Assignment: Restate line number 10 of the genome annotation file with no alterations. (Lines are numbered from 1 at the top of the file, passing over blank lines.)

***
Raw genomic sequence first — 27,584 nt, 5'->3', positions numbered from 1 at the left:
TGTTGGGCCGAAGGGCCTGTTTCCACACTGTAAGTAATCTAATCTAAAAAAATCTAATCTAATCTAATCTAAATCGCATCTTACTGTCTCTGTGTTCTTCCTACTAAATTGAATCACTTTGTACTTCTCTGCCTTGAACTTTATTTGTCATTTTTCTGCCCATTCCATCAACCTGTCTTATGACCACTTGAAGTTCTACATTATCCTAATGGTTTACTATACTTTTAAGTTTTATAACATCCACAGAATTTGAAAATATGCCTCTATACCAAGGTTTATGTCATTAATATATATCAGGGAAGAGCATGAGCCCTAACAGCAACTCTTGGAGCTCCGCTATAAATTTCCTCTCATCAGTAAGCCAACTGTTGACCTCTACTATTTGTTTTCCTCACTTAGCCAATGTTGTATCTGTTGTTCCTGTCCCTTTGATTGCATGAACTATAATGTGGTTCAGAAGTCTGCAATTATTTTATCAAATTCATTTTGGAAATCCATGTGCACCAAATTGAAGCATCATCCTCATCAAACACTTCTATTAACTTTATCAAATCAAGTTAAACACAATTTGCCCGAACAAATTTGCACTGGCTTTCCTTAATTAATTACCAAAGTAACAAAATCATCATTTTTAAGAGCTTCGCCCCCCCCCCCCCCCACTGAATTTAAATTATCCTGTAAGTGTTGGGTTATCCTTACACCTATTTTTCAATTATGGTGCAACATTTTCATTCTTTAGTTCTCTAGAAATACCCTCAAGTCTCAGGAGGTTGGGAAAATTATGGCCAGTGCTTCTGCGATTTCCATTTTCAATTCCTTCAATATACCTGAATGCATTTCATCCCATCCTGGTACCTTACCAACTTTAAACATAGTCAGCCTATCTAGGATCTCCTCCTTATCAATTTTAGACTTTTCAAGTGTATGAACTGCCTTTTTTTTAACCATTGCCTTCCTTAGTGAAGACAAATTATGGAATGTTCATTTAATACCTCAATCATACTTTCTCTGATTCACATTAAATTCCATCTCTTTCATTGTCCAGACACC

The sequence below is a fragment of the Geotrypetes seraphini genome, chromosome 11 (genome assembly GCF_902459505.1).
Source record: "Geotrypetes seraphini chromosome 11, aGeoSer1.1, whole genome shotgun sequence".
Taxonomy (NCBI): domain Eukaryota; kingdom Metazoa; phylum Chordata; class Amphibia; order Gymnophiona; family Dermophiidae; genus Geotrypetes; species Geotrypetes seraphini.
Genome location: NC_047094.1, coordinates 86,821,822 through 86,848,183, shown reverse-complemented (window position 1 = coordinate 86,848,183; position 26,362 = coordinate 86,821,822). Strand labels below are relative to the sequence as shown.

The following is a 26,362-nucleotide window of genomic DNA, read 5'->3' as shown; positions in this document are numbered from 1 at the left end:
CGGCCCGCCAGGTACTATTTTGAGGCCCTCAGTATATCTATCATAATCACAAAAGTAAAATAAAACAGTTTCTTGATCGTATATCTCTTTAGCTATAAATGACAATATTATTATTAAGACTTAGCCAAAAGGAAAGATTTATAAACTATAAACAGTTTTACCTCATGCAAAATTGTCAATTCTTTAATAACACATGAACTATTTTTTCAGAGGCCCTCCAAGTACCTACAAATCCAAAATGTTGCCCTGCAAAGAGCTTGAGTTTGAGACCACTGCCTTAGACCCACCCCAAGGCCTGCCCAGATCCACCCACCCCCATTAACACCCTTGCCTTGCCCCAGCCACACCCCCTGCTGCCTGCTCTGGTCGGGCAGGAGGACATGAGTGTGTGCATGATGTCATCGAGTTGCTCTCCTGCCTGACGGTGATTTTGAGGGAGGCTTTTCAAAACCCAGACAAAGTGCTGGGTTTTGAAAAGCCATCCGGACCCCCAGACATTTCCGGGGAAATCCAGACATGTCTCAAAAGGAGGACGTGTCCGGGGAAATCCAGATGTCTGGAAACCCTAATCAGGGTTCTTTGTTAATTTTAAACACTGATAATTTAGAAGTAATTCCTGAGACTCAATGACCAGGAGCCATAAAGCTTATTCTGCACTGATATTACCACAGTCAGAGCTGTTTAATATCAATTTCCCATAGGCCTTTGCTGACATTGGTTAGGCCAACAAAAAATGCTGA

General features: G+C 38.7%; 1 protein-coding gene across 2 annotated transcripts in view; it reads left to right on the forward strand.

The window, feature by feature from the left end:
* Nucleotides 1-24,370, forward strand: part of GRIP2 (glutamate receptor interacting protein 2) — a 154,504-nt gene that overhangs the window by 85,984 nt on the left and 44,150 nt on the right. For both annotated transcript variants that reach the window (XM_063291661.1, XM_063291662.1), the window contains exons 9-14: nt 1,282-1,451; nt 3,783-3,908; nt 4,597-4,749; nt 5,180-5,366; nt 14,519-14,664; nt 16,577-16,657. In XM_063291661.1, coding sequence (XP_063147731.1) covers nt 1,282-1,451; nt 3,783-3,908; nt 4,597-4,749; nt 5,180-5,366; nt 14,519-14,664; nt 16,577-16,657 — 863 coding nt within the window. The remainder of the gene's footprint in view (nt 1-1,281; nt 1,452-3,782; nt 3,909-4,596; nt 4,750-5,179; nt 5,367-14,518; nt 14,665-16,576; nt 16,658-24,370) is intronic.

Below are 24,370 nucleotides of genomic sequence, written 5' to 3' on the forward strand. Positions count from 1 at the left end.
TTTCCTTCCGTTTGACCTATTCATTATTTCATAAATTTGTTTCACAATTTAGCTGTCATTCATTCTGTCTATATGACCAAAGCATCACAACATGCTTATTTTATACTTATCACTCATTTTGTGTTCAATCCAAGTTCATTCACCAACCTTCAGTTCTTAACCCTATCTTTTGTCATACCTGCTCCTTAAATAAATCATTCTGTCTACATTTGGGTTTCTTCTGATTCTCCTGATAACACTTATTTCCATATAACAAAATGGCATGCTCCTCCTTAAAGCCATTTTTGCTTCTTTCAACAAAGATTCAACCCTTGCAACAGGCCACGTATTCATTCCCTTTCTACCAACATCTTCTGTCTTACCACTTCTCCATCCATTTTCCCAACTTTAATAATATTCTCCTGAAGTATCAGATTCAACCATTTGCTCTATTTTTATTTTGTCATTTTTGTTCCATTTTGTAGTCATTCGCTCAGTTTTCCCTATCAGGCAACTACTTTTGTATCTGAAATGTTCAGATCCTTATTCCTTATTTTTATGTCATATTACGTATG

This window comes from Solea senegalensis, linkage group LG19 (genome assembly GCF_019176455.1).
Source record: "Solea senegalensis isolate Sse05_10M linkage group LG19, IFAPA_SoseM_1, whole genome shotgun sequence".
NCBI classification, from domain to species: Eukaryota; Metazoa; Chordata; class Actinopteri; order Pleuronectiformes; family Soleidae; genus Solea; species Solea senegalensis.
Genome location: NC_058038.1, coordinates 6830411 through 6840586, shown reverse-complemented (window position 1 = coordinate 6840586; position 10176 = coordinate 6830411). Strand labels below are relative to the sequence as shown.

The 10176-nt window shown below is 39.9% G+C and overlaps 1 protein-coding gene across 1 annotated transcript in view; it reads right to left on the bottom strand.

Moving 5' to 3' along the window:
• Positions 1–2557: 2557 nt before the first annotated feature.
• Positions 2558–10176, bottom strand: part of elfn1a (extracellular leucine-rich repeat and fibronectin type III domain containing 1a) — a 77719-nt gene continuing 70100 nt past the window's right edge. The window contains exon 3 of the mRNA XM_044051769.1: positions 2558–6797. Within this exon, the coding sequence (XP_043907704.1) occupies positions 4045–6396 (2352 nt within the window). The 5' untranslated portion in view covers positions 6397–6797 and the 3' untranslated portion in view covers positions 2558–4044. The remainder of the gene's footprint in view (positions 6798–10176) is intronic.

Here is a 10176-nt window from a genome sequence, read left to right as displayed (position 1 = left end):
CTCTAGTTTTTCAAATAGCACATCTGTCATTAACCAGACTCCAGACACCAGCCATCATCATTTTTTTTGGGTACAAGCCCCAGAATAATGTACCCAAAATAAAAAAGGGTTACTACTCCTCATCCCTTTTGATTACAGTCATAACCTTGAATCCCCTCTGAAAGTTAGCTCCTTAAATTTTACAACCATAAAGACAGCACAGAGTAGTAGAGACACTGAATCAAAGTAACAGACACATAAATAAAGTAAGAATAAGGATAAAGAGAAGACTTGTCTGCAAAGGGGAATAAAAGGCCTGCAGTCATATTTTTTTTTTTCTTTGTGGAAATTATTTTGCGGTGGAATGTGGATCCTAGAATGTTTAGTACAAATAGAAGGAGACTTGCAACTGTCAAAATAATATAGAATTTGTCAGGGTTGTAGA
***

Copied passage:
The window, feature by feature from the left end: